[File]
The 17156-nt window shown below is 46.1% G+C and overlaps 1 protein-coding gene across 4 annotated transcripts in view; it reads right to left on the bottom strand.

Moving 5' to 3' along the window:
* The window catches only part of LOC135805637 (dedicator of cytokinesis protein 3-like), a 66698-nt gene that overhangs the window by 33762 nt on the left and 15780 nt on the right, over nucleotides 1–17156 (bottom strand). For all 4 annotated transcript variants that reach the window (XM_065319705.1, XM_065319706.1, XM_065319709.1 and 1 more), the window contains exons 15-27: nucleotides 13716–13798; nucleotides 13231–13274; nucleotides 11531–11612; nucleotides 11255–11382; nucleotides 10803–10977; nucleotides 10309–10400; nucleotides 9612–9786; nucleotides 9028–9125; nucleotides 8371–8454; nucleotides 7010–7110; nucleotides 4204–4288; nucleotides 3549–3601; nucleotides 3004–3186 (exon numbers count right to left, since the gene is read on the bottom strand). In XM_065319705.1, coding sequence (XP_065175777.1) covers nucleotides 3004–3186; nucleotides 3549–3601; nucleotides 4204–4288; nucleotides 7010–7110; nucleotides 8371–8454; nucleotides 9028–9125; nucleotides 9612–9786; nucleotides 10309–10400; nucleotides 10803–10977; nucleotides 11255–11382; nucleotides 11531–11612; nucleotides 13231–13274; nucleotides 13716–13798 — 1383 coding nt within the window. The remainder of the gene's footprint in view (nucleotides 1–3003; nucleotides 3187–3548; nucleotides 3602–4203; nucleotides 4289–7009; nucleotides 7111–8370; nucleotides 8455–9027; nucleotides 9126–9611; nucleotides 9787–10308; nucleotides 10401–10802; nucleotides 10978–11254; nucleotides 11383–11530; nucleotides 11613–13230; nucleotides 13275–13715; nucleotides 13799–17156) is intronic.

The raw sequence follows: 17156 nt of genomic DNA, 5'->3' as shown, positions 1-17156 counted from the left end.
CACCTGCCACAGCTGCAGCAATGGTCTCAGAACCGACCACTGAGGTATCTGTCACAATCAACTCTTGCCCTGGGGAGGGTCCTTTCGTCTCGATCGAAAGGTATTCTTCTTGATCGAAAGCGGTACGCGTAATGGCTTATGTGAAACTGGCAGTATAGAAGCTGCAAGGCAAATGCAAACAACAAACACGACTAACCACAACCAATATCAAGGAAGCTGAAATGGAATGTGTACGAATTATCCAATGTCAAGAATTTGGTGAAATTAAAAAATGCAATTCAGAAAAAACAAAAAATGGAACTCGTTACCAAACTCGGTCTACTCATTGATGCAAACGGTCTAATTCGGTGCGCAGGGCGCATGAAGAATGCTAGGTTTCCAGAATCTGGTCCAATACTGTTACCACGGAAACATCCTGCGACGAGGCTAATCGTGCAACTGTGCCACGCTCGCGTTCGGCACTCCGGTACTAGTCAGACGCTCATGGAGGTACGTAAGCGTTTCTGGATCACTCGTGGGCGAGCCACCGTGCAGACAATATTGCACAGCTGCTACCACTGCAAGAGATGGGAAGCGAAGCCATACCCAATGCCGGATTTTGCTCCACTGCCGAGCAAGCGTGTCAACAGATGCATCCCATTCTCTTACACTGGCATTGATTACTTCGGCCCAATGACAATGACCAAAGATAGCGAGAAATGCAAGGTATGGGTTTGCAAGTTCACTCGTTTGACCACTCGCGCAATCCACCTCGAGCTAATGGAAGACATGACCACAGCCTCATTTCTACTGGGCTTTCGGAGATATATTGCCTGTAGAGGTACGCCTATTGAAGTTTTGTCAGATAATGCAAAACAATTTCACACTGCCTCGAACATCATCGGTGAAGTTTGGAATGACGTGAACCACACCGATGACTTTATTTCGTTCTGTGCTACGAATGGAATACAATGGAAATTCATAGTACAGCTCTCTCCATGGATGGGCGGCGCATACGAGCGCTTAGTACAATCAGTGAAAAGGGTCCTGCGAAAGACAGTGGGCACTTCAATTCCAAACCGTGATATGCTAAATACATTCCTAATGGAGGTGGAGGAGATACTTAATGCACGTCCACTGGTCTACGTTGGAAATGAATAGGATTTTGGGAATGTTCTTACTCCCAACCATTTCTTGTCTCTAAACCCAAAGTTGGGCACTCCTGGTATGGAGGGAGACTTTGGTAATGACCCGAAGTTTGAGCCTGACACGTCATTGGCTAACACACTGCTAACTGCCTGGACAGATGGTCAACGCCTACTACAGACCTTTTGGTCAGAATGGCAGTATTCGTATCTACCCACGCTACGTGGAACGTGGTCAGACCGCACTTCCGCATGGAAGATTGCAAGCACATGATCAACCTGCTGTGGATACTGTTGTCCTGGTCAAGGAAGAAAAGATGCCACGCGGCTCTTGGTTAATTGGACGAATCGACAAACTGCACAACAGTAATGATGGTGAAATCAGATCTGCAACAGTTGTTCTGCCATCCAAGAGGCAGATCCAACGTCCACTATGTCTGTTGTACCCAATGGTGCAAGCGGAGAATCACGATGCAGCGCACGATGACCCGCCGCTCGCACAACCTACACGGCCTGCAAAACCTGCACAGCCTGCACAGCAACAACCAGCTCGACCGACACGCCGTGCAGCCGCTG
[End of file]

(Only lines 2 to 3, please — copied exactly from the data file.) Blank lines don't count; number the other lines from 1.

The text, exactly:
Moving 5' to 3' along the window:
* The window catches only part of LOC135805637 (dedicator of cytokinesis protein 3-like), a 66698-nt gene that overhangs the window by 33762 nt on the left and 15780 nt on the right, over nucleotides 1–17156 (bottom strand). For all 4 annotated transcript variants that reach the window (XM_065319705.1, XM_065319706.1, XM_065319709.1 and 1 more), the window contains exons 15-27: nucleotides 13716–13798; nucleotides 13231–13274; nucleotides 11531–11612; nucleotides 11255–11382; nucleotides 10803–10977; nucleotides 10309–10400; nucleotides 9612–9786; nucleotides 9028–9125; nucleotides 8371–8454; nucleotides 7010–7110; nucleotides 4204–4288; nucleotides 3549–3601; nucleotides 3004–3186 (exon numbers count right to left, since the gene is read on the bottom strand). In XM_065319705.1, coding sequence (XP_065175777.1) covers nucleotides 3004–3186; nucleotides 3549–3601; nucleotides 4204–4288; nucleotides 7010–7110; nucleotides 8371–8454; nucleotides 9028–9125; nucleotides 9612–9786; nucleotides 10309–10400; nucleotides 10803–10977; nucleotides 11255–11382; nucleotides 11531–11612; nucleotides 13231–13274; nucleotides 13716–13798 — 1383 coding nt within the window. The remainder of the gene's footprint in view (nucleotides 1–3003; nucleotides 3187–3548; nucleotides 3602–4203; nucleotides 4289–7009; nucleotides 7111–8370; nucleotides 8455–9027; nucleotides 9126–9611; nucleotides 9787–10308; nucleotides 10401–10802; nucleotides 10978–11254; nucleotides 11383–11530; nucleotides 11613–13230; nucleotides 13275–13715; nucleotides 13799–17156) is intronic.